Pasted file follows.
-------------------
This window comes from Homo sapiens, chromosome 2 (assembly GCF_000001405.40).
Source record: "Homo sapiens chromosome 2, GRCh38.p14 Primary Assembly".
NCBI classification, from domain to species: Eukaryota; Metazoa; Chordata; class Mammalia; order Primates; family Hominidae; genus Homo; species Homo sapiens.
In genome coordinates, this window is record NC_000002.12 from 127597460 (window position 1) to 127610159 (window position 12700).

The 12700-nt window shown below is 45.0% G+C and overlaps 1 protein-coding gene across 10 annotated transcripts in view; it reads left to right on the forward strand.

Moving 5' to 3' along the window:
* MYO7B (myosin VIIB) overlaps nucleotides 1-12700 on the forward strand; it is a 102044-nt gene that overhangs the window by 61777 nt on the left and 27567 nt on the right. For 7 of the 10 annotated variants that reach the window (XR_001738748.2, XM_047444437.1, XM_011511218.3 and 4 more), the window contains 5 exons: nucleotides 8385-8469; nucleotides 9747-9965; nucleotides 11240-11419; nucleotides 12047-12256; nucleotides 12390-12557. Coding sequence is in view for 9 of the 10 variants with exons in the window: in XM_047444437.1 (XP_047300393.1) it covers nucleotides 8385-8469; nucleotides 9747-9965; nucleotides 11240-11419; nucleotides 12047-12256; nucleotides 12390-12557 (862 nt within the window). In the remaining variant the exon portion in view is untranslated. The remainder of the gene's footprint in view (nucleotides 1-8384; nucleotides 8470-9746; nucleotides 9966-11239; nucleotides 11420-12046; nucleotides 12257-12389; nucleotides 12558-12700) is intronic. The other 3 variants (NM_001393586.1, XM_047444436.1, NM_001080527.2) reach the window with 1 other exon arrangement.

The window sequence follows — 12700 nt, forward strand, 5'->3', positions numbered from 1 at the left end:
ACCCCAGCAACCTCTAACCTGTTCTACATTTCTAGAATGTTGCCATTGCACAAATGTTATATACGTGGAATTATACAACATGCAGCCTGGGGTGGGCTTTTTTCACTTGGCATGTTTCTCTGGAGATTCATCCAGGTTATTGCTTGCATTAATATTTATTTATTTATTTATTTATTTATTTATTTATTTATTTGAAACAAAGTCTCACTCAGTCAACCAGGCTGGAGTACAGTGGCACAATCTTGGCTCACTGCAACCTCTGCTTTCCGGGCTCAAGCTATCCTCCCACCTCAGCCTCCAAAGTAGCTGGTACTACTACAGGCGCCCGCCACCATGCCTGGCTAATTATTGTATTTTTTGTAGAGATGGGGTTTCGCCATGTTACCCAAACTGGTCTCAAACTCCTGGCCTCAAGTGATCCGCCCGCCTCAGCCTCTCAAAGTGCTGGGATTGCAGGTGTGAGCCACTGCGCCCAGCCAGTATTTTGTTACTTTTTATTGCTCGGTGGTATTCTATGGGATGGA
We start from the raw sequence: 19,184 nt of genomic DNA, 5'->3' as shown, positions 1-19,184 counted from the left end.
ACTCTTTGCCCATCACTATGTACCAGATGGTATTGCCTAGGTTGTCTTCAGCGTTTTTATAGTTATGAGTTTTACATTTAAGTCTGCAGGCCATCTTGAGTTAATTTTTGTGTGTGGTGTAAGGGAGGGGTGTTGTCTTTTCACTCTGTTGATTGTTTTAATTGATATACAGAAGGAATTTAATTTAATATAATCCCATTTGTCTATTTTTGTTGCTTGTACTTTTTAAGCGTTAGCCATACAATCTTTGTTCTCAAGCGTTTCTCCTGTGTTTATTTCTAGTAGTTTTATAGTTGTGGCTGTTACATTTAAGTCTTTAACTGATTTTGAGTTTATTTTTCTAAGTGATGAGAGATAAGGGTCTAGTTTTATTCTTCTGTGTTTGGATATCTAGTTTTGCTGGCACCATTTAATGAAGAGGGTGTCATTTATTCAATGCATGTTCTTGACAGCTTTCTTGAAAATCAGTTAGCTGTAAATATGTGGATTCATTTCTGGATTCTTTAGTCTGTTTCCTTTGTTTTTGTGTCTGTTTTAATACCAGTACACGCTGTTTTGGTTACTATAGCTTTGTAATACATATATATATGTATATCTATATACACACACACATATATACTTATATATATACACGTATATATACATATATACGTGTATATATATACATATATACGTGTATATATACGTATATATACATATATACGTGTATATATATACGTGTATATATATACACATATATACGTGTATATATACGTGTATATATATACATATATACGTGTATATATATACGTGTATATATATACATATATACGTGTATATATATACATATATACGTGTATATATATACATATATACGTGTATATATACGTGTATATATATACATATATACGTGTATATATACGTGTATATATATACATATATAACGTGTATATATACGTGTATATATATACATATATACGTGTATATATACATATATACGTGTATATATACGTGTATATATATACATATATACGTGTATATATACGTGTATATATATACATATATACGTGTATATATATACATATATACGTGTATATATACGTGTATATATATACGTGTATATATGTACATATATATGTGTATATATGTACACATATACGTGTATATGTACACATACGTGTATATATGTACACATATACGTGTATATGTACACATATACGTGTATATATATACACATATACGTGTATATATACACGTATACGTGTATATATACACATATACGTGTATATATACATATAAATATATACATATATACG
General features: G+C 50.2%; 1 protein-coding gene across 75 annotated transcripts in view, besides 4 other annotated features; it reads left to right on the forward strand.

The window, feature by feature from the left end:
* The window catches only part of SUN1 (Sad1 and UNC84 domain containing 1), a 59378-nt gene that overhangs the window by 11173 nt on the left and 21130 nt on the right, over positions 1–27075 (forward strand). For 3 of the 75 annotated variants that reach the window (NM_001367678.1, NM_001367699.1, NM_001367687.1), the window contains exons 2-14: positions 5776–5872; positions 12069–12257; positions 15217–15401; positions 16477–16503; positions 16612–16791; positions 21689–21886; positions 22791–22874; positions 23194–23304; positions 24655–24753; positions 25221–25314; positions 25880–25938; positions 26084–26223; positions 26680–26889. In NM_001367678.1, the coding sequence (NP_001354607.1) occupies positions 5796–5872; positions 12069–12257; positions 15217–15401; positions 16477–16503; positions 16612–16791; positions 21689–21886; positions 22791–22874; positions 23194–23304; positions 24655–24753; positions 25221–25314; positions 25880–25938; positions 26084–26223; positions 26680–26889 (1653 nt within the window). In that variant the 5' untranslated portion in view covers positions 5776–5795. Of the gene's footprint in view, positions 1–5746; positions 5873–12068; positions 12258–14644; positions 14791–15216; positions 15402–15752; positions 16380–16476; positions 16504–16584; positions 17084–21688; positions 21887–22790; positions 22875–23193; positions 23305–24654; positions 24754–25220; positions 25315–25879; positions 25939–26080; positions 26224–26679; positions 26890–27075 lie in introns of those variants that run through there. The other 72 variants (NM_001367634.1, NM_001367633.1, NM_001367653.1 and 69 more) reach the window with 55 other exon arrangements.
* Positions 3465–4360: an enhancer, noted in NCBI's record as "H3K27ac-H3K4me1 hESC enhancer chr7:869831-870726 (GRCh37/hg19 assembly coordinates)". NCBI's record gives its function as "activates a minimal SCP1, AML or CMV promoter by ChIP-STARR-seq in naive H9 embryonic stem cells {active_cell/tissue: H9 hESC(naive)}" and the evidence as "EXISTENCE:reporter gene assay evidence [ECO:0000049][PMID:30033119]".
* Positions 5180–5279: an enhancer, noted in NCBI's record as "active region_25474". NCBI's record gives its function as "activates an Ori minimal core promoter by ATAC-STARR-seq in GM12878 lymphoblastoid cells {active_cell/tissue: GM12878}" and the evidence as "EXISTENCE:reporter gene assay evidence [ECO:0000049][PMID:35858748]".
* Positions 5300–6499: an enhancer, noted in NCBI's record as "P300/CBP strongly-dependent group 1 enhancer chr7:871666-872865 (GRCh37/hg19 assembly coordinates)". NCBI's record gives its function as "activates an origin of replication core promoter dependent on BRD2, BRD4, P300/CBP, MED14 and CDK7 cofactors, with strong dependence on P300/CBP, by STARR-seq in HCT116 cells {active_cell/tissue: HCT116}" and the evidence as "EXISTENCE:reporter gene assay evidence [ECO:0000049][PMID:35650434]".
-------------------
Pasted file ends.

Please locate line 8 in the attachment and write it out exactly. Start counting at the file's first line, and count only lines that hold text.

The window sequence follows — 12700 nt, forward strand, 5'->3', positions numbered from 1 at the left end: